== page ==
Historically, front-runners start to pull away in the endorsement race at this point. Mrs. Clinton is doing just that; she stands out as the most dominant Democratic candidate in the contemporary era. By contrast, almost all the action is yet to come for Republicans.

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    Rick Perry before a debate in New Hampshire in January 2012. A memorable gaffe hurt him, but that is not always the case.CreditCheryl Senter for The New York Times
    Keep Gaffes in Perspective

    Despite the media frenzies that often result, campaign “gaffes” like President Obama saying “The private sector is doing fine” in 2012 rarely matter much. 

    Much of the news coverage that suggests otherwise is the result of what psychologists call confirmation bias – the tendency to believe evidence that supports our pre-existing views. For example, a recent Washington Post column suggested that President Obama’s approval ratings had improved because of a series of policy victories, but the argument relied on a single poll and neglected the fact that other polls showed no change.

    Gaffes can matter, however, when they damage the prospects of a candidate among crucial party elites. Rick Perry’s “oops” moment in the 2012 race was the capstone on a series of poor debate performances and other mistakes that helped doom his candidacy with party insiders and activists.

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    Bernie Sanders campaigning in Iowa early this month. CreditRuth Fremson/The New York Times
    Heed the Rhythm of Polls 

    Presidential candidates’ images and support levels tend to change in predictable ways. For instance, Mrs. Clinton’s poll numbers were always going to declineas she returned to the partisan fray after serving as the nation’s chief diplomat, which removed her from day-to-day politics. It therefore shouldn’t besurprising that her public image became less favorable during the early stages of her campaign.

    Correspondingly, when candidates announce their campaigns, their support almost invariably rises. As front-runners like Jeb Bush, Marco Rubio and Scott Walker become better known, Republicans will be more likely to tell pollsters that they view these candidates favorably. But these candidates will in turn also be subject to more scrutiny and criticism. As a result, the number of people who view them unfavorably will also grow and their numbers will correspondingly decline, especially for those who can’t survive the “scrutiny” phase of the campaign.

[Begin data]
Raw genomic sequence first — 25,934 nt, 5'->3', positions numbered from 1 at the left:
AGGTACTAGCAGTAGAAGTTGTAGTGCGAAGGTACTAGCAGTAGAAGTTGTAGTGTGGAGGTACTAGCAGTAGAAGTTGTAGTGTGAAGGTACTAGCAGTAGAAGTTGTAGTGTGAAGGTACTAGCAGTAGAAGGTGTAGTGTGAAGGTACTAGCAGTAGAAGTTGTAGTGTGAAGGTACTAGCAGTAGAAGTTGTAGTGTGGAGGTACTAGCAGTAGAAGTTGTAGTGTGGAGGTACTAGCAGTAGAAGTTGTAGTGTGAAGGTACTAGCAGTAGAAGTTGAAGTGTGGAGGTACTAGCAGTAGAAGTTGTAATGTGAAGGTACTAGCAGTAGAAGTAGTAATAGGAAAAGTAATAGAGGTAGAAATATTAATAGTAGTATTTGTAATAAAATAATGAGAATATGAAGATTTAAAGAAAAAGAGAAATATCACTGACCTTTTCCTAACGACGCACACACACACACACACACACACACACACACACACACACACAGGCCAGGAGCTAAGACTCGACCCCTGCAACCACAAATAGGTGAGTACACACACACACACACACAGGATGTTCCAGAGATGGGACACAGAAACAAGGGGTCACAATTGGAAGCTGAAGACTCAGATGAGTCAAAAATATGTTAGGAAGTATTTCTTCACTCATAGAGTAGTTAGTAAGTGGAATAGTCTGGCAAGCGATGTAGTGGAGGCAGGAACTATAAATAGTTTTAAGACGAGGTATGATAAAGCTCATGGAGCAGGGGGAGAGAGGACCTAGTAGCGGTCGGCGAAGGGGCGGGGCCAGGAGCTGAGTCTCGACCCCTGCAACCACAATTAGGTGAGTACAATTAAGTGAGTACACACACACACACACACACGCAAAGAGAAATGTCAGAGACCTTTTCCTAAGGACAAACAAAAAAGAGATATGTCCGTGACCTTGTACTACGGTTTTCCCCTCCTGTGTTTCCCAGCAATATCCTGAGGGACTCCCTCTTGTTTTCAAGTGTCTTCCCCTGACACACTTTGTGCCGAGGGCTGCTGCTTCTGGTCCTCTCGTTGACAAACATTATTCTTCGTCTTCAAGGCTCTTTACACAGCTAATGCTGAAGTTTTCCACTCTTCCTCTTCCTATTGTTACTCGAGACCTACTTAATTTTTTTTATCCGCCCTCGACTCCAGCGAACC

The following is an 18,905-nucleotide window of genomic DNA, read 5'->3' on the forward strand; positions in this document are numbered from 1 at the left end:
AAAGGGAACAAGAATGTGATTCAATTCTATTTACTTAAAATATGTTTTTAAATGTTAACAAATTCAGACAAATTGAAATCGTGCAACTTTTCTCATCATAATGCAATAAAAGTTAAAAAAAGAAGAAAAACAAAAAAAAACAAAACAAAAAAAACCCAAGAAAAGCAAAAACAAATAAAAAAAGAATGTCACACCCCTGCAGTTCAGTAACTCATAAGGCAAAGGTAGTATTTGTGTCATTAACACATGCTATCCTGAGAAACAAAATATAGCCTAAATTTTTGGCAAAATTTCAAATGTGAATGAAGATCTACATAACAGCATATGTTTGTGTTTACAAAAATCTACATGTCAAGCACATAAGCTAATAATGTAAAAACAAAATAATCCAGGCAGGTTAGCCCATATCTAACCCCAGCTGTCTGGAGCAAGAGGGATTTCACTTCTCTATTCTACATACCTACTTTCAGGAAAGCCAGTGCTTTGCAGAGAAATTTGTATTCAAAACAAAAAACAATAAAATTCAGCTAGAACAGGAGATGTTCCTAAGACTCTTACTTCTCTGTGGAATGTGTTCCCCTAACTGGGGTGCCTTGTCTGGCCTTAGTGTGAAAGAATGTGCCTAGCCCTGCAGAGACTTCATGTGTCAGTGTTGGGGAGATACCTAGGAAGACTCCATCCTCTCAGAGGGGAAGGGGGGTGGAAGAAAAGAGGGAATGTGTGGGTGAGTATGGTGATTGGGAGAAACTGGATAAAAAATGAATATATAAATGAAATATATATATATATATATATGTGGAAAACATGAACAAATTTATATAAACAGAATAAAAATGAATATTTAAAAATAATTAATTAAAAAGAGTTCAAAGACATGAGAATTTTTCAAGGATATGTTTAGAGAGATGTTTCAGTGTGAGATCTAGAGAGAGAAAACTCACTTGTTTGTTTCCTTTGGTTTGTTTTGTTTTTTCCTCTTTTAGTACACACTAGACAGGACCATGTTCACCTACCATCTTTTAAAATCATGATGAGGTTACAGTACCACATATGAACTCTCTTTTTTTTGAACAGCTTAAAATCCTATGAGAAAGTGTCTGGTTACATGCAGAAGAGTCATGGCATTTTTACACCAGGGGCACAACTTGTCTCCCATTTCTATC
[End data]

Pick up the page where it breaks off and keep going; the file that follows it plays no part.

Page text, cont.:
Few Democrats, for instance, know that Bernie Sanders has often opposed gun control measures supported by their party, but more will learn about his record as campaign coverage intensifies and Clinton surrogates and press coverage become more critical. And many Republicans haven’t yet heard of Mr. Trump’s numerous contributions to Democratic campaigns or the many positive statements he’s made about prominent Democratic officials like Mr. Obama and Mrs. Clinton. When primary voters learn more about the history of Mr. Sanders and Mr. Trump, their polling numbers are likely to decline.

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    Jeb Bush campaigning in New Hampshire early this month.CreditIan Thomas Jansen-Lonnquist for The New York Times
    The Bottom Line

    Polls play an important role in presidential primaries, influencing the strategies of the candidates, the coverage they receive from the media and the choices of voters who want to avoid wasting their vote. For political mavens they’re also often an amusing way to follow the horse race.

    So go ahead and pay attention to the polls if you want, but do it smartly. Don’t overreact to individual polls or fall for weak pundit analysis. Instead, remember that campaigns have predictable rhythms and that endorsements may be a better predictor of who will ultimately prevail than who’s up or who’s down right now.

    Brendan Nyhan is an assistant professor of government at Dartmouth College. Follow him on Twitter at @BrendanNyhan.